Richard Stapler with the California Natural Resources Agency says the recent stormy weather just wasn’t enough.
“It has barely made a dent in what California requires for any given year,” says Stapler. “We’ve had two previous very dry years. This year we’re in record territory as far as lack of precipitation.”
Stapler says the latest snowpack measurements are at just 20-percent of normal for this time of year.
Drought-stricken farmers will get state and federal help to drill groundwater wells.
The state will also temporarily order northern reservoirs to preserve more water than usual. That would allow fresh water to continue through the San Francisco Bay Delta. People, fish and animals depend on that water.
California state agencies have released a long-term plan for water conservation. The proposal makes permanent some emergency water conservation measures already in place to deal with the state’s drought.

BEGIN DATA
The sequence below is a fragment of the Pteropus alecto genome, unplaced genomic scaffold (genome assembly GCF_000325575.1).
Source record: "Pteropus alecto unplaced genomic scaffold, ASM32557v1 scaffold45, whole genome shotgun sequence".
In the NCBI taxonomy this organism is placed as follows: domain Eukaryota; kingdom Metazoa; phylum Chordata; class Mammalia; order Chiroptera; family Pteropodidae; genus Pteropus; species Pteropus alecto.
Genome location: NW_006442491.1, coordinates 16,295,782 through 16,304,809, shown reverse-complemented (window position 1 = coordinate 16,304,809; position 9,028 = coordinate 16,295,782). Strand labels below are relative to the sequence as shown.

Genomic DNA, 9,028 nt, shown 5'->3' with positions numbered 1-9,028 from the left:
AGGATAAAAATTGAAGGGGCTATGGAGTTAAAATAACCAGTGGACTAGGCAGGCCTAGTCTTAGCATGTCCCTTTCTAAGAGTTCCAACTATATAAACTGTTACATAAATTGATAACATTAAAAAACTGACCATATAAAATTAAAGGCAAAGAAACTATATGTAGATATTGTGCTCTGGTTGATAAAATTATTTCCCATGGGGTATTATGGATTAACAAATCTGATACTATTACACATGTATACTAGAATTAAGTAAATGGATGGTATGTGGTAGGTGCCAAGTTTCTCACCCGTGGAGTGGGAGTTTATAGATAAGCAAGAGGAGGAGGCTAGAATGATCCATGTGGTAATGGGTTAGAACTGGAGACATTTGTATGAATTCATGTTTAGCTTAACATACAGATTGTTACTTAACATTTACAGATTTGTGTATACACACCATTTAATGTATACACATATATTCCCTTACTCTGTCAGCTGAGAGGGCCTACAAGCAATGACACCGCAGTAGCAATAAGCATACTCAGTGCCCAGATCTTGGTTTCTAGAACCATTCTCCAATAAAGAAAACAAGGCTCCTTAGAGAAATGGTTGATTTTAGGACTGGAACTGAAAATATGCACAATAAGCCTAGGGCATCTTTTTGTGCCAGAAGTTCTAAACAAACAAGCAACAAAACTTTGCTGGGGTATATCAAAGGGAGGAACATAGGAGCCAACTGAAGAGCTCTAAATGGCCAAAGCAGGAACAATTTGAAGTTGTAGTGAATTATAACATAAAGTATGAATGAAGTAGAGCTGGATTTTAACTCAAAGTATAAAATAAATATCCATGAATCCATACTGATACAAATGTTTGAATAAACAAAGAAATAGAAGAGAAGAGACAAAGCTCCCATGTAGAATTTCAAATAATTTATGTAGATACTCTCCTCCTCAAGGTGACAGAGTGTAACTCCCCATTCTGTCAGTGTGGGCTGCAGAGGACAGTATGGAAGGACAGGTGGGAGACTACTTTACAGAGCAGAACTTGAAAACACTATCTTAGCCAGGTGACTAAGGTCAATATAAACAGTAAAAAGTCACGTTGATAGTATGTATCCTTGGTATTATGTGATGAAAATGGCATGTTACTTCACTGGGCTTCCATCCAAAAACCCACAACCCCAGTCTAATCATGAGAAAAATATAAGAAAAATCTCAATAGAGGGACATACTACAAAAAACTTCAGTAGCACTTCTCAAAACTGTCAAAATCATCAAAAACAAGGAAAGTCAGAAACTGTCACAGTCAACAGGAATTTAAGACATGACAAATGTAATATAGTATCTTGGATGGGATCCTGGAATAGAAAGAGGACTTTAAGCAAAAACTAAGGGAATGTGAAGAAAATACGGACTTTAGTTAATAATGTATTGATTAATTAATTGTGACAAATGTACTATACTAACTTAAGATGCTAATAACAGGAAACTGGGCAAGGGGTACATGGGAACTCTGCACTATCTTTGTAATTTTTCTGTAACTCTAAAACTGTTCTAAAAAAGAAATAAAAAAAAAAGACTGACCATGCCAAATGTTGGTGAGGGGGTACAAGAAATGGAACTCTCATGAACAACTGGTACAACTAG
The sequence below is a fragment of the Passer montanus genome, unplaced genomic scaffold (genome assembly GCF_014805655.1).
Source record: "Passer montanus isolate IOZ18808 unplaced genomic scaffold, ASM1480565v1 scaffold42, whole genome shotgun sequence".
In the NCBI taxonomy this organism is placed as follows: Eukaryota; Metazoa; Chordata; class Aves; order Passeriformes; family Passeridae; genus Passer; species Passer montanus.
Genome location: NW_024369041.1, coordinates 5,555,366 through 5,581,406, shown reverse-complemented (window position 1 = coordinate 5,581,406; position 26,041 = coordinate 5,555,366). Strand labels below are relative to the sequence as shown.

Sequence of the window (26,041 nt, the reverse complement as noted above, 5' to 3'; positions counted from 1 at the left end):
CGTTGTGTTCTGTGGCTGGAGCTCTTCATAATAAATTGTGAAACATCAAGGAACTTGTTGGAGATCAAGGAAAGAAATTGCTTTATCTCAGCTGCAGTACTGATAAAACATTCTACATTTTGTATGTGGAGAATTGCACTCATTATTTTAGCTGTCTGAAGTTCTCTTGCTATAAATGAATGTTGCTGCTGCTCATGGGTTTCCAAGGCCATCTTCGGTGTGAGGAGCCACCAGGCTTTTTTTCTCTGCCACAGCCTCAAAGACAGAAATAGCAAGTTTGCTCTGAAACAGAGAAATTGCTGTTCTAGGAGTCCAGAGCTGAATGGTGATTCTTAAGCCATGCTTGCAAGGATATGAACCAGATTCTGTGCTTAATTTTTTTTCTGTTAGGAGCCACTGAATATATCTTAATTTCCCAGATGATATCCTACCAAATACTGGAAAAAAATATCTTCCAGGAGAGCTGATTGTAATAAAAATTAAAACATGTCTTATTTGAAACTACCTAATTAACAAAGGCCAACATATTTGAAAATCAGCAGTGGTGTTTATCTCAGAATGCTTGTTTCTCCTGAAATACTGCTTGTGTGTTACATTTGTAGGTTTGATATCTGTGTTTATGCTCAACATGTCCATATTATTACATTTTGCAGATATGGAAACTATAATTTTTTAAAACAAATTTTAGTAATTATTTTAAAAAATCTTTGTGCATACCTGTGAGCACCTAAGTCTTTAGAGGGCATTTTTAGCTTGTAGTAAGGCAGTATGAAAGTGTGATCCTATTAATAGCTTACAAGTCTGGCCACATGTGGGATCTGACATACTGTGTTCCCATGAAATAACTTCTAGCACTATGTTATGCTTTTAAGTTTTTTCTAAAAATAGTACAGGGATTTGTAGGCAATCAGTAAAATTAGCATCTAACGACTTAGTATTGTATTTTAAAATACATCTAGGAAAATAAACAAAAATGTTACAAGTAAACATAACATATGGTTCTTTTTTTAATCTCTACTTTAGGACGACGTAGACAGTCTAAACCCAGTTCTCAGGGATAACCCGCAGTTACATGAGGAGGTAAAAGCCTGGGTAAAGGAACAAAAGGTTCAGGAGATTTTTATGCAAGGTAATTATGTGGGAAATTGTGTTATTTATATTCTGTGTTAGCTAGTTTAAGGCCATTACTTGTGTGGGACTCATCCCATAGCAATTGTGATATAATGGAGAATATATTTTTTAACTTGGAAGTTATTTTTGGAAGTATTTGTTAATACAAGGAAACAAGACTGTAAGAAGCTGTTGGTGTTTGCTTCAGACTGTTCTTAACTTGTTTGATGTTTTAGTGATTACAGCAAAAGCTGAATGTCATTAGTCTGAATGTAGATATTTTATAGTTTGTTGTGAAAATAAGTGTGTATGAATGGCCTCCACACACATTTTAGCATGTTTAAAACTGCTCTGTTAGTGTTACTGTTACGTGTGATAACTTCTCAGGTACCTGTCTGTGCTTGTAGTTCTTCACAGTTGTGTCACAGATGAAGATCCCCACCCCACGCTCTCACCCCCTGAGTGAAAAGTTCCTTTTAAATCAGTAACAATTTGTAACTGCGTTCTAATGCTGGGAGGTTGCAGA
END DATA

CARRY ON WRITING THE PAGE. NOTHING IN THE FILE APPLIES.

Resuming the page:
California regulators hear from residents and farmers concerned about a plan to provide more water for threatened fish in the San Joaquin River and its tributaries.
The State Water Project will deliver more water to California cities and farmland in 2017 than it did this year- at least initially.
(AP) - California water agencies that spent more than $350 million in the last two years to pay property owners to rip out lawns are now trying to answer whether the nation's biggest lawn removal experiment was all worth the cost.
Five years of drought exacerbated wildfires across California. Fire and flood agencies say those burned areas now have an increased risk of flash flooding.